Factor in taxes and retirement savings. While families contemplating switching to one income may be largely concerned with covering daily expenses, there are other considerations. "It's going to impact them not only now, but in the future," Raffa says. "Savings is a big thing to consider both for near-term and long-term goals." With one income, it may be difficult to put money aside for items such as saving for your child's college education, a family vacation, an emergency fund or a down payment on a house.

Retirement savings, in particular, may suffer when one parent leaves the workforce. "You're basically reducing [what] you can contribute," Dabit says. That's because federal law allows workers with a 401(k) to contribute up to $18,500 annually to their plan. Many employers will match a portion of that as well.

When a spouse leaves the workforce, he or she is no longer eligible to contribute to a 401(k). The working spouse may be able to open a spousal IRA, but contributions to that are capped at $5,500 per year in 2018 for those younger than age 50 and $6,500 for those age 50 and older. In addition to reduced savings for retirement, a nonworking spouse may have a lower Social Security benefit when retired or, if he or she works less than 40 quarters in a lifetime, not qualify for benefits at all.

Still, there could be tax benefits to having less income. "A one-income family is more likely to get an earned income tax credit or a child tax credit," Stover says. For the 2018 tax year, families can get a maximum of $6,431 with the earned income tax credit, and that money is refundable even if a household doesn't owe any federal taxes. The child tax credit is not refundable, but it is worth $2,000 for each qualifying child.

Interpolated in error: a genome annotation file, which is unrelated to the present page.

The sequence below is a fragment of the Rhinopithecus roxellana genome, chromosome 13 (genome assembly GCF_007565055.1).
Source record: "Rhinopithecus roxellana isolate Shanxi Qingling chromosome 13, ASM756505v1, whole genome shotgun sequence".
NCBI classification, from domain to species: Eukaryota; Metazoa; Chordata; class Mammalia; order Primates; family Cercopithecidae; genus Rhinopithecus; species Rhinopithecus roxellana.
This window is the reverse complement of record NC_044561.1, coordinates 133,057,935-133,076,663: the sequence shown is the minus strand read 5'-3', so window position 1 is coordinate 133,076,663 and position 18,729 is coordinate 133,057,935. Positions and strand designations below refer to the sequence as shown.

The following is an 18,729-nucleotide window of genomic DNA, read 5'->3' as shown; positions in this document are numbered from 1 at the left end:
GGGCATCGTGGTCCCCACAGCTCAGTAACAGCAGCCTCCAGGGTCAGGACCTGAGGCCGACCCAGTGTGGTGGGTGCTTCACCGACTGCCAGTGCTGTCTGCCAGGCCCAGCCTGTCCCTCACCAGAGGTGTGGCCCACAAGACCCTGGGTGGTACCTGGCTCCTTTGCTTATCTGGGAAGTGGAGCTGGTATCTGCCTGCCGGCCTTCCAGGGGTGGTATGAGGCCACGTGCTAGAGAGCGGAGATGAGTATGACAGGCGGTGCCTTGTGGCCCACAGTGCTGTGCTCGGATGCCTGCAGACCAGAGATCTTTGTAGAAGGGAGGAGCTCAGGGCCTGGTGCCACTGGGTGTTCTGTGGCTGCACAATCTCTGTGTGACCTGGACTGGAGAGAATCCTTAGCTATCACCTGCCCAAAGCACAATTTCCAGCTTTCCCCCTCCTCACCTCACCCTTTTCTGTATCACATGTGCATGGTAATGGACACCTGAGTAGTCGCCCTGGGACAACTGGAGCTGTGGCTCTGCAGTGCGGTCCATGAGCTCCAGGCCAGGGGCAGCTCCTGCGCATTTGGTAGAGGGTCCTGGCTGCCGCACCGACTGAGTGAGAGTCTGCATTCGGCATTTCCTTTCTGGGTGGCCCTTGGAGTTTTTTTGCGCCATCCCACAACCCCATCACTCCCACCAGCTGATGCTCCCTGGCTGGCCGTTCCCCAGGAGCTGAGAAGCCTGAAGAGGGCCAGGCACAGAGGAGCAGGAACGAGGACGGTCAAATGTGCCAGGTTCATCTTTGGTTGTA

[Read: For Richer or Poorer: How 5 People Co-Manage Money With a Significant Other.]

Your lifestyle is an essential part of equation. Whether a family can survive on one income is largely related to lifestyle costs, financial experts say. A childless couple with no debt may find it relatively easy to have one spouse stay at home. "Their needs might be very different than someone living in an expensive area with kids going to a private school," says Jeffrey Bush, president of Informed Family Financial Services in Norristown, Pennsylvania.

In that case, parents may need to make significant adjustments to their budget in order to live on a single income. It may involve utilizing public schools, cutting out expensive sports leagues or even moving to a less expensive area. "They will have to think outside the box when it comes to stretching their money," Stover says.